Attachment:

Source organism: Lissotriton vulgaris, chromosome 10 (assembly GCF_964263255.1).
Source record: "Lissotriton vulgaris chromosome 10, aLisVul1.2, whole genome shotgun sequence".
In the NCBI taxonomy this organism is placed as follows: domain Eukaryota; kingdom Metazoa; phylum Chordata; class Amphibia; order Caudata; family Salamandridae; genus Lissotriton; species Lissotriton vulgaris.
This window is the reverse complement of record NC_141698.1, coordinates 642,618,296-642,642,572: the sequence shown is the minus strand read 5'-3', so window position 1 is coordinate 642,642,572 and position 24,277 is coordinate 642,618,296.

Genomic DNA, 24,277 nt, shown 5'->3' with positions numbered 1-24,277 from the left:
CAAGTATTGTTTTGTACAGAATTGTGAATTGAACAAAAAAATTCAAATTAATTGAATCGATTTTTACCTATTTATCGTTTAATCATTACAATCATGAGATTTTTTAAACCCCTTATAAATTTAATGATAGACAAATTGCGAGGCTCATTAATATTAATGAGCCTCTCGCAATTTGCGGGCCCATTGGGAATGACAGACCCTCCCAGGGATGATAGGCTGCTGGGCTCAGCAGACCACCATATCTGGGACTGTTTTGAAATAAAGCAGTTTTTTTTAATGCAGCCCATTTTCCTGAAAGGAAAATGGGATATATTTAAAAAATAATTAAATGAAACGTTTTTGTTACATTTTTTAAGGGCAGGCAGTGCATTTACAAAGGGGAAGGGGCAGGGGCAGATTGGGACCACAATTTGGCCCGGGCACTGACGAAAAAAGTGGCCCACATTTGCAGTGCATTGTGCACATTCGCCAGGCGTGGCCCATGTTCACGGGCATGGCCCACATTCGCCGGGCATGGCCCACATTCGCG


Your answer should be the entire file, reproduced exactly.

Source organism: Lissotriton vulgaris, chromosome 10 (assembly GCF_964263255.1).
Source record: "Lissotriton vulgaris chromosome 10, aLisVul1.2, whole genome shotgun sequence".
In the NCBI taxonomy this organism is placed as follows: domain Eukaryota; kingdom Metazoa; phylum Chordata; class Amphibia; order Caudata; family Salamandridae; genus Lissotriton; species Lissotriton vulgaris.
This window is the reverse complement of record NC_141698.1, coordinates 642,618,296-642,642,572: the sequence shown is the minus strand read 5'-3', so window position 1 is coordinate 642,642,572 and position 24,277 is coordinate 642,618,296.

Genomic DNA, 24,277 nt, shown 5'->3' with positions numbered 1-24,277 from the left:
CAAGTATTGTTTTGTACAGAATTGTGAATTGAACAAAAAAATTCAAATTAATTGAATCGATTTTTACCTATTTATCGTTTAATCATTACAATCATGAGATTTTTTAAACCCCTTATAAATTTAATGATAGACAAATTGCGAGGCTCATTAATATTAATGAGCCTCTCGCAATTTGCGGGCCCATTGGGAATGACAGACCCTCCCAGGGATGATAGGCTGCTGGGCTCAGCAGACCACCATATCTGGGACTGTTTTGAAATAAAGCAGTTTTTTTTAATGCAGCCCATTTTCCTGAAAGGAAAATGGGATATATTTAAAAAATAATTAAATGAAACGTTTTTGTTACATTTTTTAAGGGCAGGCAGTGCATTTACAAAGGGGAAGGGGCAGGGGCAGATTGGGACCACAATTTGGCCCGGGCACTGACGAAAAAAGTGGCCCACATTTGCAGTGCATTGTGCACATTCGCCAGGCGTGGCCCATGTTCACGGGCATGGCCCACATTCGCCGGGCATGGCCCACATTCGCG